Tue, Feb 01, 2011 - Page 2 News List

Animal rights group calls on ETMall to stop selling seal oil

SEAL-kILLING:A Forestry Bureau official said the government needed to gather more information before deciding whether to prohibit such imports

Staff writer, with CNA

An animal rights group yesterday appealed to local TV home shopping system ETMall for a second time to stop selling seal oil imported from Canada to help stop the annual slaughter of the marine mammal.

The non-profit Environment and Animal Society of Taiwan (EAST) renewed its call for ETMall not to promote Canadian seal oil after the channel agreed to stop selling the product for a period last year.

EAST director Chen Yu-min (陳玉敏) said her organization had recently received calls from viewers saying ETMall had resumed selling seal oil on TV and had even pointed out that the culling of seals for oil is legal in Canada.

Chen said it was not a matter of whether the practice is legal or not, but rather a serious environmental issue that needs the support of the public.

FOOD AND HABITAT

“A quasi-little ice age,” with the Arctic icecap increasingly melting and drifting, means that not only are seal habitats disappearing, food supplies for polar bears, which mainly feed on seals, are dwindling, Chen said.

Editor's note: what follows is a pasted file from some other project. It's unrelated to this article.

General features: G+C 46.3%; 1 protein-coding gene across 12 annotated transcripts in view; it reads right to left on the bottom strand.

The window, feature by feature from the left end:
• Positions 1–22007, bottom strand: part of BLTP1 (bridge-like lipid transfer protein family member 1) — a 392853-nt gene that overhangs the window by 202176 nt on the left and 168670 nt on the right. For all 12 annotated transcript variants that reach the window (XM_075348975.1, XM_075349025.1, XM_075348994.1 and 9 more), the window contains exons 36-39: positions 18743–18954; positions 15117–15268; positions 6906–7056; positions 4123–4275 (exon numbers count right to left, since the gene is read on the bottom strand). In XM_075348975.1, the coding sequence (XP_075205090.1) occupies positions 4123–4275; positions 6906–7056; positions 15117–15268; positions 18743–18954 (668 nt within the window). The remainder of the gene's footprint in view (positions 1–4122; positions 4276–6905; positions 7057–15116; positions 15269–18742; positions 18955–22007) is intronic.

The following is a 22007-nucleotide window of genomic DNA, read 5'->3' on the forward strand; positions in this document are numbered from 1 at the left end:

“Increasing sales of seal oil and related products are tantamount to stopping a sustainable development of the environment,” she said.

EAST has since April last year been promoting a campaign calling for the boycott of seal products by screening a film shot by the Humane Society International that is designed to shock, showing a Canadian hunter bludgeoning a seal pup with a cudgel, before throwing the dying animal onto a boat.

The drive succeeded in getting the products off the shelves of retail chains such as Cosmed, Watsons, Pxmart and Wellcome. ETMall and online retailer Momo Shop had also said they would no longer sell seal oil and related products, Chen said.

PUBLIC SUPPORT

Meanwhile, Lin Kuo-chang (林國彰), an official at the Council of Agriculture’s Forestry Bureau, said that while the US and the EU have banned imports of seal oil, Taiwan needs to collect more information before considering such a ban.

Lin said if public opinion, through signed petitions or other medium, shows that such a ban is supported, the government would have a stronger case for initiating talks with Canada on banning seal products.

However, he said ETMall’s continued sale of Canadian seal oil products could pose a hindrance to Taiwan’s plan to ban such items.

EAST said Taiwan is the fourth-largest market for Canadian seal products. From 2003 to 2009, it imported 431,364kg of seal oil, an amount that required the killing of 120,000 seals.

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